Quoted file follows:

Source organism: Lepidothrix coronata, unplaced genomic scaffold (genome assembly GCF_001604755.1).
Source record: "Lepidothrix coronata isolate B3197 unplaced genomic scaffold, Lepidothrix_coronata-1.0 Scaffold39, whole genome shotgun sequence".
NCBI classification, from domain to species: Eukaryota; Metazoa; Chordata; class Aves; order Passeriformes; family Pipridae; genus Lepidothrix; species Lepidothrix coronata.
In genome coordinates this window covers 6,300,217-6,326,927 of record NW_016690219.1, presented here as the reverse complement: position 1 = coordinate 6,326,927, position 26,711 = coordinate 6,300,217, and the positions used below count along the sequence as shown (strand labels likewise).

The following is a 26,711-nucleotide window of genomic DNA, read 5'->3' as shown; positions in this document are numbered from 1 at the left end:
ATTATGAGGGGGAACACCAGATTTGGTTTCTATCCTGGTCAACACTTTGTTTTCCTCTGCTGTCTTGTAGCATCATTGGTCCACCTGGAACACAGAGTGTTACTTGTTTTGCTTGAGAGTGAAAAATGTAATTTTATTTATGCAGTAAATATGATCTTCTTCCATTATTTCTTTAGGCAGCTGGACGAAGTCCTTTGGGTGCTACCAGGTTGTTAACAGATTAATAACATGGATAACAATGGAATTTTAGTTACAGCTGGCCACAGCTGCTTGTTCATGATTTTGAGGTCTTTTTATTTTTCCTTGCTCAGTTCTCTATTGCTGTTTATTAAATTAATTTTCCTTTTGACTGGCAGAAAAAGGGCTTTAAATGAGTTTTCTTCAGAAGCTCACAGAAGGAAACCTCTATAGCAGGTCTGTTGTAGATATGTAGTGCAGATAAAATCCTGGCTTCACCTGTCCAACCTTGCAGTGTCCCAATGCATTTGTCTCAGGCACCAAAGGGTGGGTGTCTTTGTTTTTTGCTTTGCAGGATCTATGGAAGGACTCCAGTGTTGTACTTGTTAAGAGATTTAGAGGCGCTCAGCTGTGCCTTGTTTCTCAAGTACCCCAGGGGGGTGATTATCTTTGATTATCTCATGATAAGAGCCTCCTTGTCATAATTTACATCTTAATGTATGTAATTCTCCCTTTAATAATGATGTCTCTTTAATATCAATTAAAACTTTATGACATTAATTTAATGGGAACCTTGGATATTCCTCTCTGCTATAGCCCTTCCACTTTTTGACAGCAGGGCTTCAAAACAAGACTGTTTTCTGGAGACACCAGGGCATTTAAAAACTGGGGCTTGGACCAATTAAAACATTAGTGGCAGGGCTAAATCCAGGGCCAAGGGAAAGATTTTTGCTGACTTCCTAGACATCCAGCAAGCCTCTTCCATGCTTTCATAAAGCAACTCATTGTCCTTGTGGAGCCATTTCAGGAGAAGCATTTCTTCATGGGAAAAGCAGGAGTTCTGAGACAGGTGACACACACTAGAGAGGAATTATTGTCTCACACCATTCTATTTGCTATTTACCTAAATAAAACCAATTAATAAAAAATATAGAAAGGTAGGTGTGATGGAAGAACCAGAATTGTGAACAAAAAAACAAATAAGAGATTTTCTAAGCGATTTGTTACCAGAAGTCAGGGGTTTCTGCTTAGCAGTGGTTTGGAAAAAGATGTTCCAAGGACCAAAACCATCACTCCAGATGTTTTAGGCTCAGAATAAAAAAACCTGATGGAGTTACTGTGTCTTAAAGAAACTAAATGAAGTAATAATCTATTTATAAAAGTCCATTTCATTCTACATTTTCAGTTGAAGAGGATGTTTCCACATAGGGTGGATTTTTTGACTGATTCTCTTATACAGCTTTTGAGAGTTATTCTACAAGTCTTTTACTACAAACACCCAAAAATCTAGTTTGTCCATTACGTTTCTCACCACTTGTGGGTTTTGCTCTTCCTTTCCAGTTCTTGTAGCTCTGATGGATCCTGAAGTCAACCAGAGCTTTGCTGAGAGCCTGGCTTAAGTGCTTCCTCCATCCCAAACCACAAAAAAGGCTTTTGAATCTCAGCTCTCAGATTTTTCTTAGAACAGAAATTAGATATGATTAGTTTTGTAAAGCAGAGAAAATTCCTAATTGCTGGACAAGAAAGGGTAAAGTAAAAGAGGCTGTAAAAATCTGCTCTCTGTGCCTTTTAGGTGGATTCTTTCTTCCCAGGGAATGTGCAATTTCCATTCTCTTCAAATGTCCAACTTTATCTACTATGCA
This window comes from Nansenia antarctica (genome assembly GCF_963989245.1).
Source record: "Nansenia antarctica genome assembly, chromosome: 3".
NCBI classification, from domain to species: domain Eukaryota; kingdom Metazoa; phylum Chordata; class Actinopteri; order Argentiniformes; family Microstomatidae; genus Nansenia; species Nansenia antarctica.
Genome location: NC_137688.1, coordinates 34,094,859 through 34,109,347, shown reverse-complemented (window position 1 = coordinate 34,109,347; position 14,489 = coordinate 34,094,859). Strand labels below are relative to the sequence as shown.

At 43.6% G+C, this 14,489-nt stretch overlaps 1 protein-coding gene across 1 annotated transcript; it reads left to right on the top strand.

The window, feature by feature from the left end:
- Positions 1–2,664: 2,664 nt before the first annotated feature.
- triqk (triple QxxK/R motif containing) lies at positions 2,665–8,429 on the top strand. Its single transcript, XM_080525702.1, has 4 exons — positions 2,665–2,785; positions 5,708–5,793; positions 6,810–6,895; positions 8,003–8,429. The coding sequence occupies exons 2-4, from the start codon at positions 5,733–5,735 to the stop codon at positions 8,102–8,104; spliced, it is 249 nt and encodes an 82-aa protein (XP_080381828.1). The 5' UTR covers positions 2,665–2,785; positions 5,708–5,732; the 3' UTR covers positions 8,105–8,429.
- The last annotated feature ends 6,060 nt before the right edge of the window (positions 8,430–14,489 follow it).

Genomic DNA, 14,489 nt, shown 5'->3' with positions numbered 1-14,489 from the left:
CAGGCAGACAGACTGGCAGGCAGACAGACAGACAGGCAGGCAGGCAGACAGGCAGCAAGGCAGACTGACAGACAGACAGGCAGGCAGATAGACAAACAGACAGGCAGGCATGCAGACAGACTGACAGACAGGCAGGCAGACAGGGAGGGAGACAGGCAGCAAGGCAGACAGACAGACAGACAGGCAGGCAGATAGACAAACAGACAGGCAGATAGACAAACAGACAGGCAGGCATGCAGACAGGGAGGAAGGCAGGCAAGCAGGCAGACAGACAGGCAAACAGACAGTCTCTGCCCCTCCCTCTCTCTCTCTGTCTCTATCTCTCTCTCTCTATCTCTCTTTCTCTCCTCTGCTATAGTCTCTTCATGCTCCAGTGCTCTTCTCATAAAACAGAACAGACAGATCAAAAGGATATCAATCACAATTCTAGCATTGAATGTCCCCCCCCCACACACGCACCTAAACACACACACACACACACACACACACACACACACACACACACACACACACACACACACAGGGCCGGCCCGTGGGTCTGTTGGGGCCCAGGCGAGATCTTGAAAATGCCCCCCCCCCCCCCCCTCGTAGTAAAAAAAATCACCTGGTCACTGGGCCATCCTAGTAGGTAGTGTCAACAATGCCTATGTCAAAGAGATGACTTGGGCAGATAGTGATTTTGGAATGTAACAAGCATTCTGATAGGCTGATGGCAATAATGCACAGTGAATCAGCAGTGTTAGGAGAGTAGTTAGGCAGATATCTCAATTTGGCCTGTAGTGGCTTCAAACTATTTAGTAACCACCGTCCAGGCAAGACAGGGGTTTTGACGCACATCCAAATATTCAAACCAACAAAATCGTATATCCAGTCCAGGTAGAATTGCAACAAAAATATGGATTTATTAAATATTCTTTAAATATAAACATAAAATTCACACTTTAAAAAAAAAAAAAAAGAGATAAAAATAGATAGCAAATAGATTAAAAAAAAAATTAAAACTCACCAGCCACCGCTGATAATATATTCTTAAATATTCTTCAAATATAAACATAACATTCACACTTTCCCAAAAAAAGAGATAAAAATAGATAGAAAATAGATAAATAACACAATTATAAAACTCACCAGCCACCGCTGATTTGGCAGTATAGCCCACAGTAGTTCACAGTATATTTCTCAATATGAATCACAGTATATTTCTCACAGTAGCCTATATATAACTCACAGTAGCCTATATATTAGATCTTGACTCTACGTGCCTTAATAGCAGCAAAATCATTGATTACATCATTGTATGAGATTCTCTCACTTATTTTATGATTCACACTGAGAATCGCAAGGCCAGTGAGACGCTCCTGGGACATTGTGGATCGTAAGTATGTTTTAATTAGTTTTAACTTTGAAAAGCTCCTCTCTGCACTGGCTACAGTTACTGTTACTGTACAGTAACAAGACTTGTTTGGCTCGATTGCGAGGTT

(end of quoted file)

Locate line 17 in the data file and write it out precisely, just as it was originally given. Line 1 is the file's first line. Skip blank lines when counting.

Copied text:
CAGGCAGACAGACTGGCAGGCAGACAGACAGACAGGCAGGCAGGCAGACAGGCAGCAAGGCAGACTGACAGACAGACAGGCAGGCAGATAGACAAACAGACAGGCAGGCATGCAGACAGACTGACAGACAGGCAGGCAGACAGGGAGGGAGACAGGCAGCAAGGCAGACAGACAGACAGACAGGCAGGCAGATAGACAAACAGACAGGCAGATAGACAAACAGACAGGCAGGCATGCAGACAGGGAGGAAGGCAGGCAAGCAGGCAGACAGACAGGCAAACAGACAGTCTCTGCCCCTCCCTCTCTCTCTCTGTCTCTATCTCTCTCTCTCTATCTCTCTTTCTCTCCTCTGCTATAGTCTCTTCATGCTCCAGTGCTCTTCTCATAAAACAGAACAGACAGATCAAAAGGATATCAATCACAATTCTAGCATTGAATGTCCCCCCCCCACACACGCACCTAAACACACACACACACACACACACACACACACACACACACACACACACACACACACACACAGGGCCGGCCCGTGGGTCTGTTGGGGCCCAGGCGAGATCTTGAAAATGCCCCCCCCCCCCCCCCTCGTAGTAAAAAAAATCACCTGGTCACTGGGCCATCCTAGTAGGTAGTGTCAACAATGCCTATGTCAAAGAGATGACTTGGGCAGATAGTGATTTTGGAATGTAACAAGCATTCTGATAGGCTGATGGCAATAATGCACAGTGAATCAGCAGTGTTAGGAGAGTAGTTAGGCAGATATCTCAATTTGGCCTGTAGTGGCTTCAAACTATTTAGTAACCACCGTCCAGGCAAGACAGGGGTTTTGACGCACATCCAAATATTCAAACCAACAAAATCGTATATCCAGTCCAGGTAGAATTGCAACAAAAATATGGATTTATTAAATATTCTTTAAATATAAACATAAAATTCACACTTTAAAAAAAAAAAAAAAGAGATAAAAATAGATAGCAAATAGATTAAAAAAAAAATTAAAACTCACCAGCCACCGCTGATAATATATTCTTAAATATTCTTCAAATATAAACATAACATTCACACTTTCCCAAAAAAAGAGATAAAAATAGATAGAAAATAGATAAATAACACAATTATAAAACTCACCAGCCACCGCTGATTTGGCAGTATAGCCCACAGTAGTTCACAGTATATTTCTCAATATGAATCACAGTATATTTCTCACAGTAGCCTATATATAACTCACAGTAGCCTATATATTAGATCTTGACTCTACGTGCCTTAATAGCAGCAAAATCATTGATTACATCATTGTATGAGATTCTCTCACTTATTTTATGATTCACACTGAGAATCGCAAGGCCAGTGAGACGCTCCTGGGACATTGTGGATCGTAAGTATGTTTTAATTAGTTTTAACTTTGAAAAGCTCCTCTCTGCACTGGCTACAGTTACTGTTACTGTACAGTAACAAGACTTGTTTGGCTCGATTGCGAGGTT